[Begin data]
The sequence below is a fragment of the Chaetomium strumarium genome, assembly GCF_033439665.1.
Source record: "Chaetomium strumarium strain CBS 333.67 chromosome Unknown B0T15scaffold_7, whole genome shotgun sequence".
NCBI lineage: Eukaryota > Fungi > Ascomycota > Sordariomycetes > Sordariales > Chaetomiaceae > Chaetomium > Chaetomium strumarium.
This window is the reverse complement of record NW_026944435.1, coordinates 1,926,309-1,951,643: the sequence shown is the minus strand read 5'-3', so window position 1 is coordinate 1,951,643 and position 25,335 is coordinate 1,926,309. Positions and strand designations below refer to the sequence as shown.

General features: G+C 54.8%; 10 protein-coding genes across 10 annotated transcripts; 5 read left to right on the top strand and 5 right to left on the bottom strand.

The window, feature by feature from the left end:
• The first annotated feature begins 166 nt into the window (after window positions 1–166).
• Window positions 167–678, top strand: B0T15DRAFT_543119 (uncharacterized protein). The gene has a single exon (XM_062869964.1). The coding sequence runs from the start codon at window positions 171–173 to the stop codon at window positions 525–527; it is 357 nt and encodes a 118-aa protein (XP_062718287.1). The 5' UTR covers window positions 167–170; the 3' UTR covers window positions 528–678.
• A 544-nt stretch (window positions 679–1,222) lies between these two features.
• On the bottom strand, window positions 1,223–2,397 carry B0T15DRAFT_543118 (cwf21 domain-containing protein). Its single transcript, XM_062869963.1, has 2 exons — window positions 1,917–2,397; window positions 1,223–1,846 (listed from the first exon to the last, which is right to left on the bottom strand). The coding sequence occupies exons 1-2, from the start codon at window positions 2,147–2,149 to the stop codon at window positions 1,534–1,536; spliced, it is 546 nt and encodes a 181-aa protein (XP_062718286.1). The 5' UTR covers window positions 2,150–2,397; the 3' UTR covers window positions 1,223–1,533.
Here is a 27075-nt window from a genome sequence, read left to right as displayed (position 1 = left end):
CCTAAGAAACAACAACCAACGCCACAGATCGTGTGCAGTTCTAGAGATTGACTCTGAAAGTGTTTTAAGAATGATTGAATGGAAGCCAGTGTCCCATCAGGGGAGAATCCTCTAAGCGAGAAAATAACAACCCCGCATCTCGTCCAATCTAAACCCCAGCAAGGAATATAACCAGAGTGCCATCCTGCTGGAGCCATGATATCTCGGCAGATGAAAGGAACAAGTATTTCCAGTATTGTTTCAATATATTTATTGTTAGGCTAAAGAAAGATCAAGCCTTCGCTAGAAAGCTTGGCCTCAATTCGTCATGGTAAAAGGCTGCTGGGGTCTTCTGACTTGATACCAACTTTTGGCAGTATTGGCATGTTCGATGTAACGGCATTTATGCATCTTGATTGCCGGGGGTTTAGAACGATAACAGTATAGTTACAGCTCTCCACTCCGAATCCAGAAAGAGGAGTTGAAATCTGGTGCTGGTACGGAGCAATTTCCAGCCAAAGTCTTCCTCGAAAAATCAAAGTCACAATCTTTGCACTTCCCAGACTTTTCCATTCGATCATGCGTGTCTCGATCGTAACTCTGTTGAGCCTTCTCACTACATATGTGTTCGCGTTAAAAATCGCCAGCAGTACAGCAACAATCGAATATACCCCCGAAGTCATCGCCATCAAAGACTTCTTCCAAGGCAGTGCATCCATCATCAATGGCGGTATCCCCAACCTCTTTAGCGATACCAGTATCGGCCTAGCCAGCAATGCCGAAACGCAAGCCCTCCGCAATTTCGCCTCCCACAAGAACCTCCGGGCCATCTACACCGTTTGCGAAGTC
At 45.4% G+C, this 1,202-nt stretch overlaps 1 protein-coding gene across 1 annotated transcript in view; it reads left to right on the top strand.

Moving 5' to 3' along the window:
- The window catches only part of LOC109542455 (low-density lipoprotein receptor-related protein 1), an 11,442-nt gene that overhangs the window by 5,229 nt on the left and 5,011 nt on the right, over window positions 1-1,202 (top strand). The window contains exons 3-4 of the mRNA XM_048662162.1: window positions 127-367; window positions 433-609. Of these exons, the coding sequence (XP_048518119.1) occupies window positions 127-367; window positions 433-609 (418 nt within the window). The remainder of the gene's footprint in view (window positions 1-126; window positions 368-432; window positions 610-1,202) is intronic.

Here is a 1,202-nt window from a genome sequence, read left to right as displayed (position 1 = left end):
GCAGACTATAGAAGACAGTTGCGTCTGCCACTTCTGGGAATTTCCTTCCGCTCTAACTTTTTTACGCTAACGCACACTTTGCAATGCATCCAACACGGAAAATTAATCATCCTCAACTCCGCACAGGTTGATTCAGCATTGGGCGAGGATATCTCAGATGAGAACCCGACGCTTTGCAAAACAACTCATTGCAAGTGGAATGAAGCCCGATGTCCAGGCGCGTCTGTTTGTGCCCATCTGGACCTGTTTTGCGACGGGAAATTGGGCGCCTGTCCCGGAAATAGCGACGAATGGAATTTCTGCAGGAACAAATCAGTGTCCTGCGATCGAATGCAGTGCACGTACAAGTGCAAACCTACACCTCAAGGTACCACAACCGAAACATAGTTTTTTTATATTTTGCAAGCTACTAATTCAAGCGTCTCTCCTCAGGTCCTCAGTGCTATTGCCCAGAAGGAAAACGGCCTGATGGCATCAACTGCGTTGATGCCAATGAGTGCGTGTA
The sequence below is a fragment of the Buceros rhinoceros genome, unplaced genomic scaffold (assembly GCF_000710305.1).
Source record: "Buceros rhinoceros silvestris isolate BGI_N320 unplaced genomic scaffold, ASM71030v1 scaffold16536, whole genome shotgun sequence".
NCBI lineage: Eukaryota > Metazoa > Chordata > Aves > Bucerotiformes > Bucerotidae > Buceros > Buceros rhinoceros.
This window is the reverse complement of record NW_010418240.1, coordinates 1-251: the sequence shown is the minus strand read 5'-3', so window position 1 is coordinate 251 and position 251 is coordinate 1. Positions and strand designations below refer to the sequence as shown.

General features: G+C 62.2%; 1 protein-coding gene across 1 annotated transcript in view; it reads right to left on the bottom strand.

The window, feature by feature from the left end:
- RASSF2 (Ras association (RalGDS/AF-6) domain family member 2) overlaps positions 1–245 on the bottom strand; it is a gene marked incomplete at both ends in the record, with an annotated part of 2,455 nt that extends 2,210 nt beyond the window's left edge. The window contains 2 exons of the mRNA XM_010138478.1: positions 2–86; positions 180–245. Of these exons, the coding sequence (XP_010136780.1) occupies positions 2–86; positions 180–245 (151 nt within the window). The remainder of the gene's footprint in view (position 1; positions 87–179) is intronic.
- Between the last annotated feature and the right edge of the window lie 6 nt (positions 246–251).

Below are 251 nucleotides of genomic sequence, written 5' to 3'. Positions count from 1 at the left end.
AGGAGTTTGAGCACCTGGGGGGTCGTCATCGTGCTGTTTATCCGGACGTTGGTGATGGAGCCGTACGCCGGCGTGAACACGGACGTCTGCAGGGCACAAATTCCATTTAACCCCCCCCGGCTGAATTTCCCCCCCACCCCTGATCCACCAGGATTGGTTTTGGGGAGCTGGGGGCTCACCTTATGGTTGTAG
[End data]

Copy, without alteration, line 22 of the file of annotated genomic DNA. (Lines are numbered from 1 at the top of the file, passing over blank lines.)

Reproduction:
General features: G+C 62.2%; 1 protein-coding gene across 1 annotated transcript in view; it reads right to left on the bottom strand.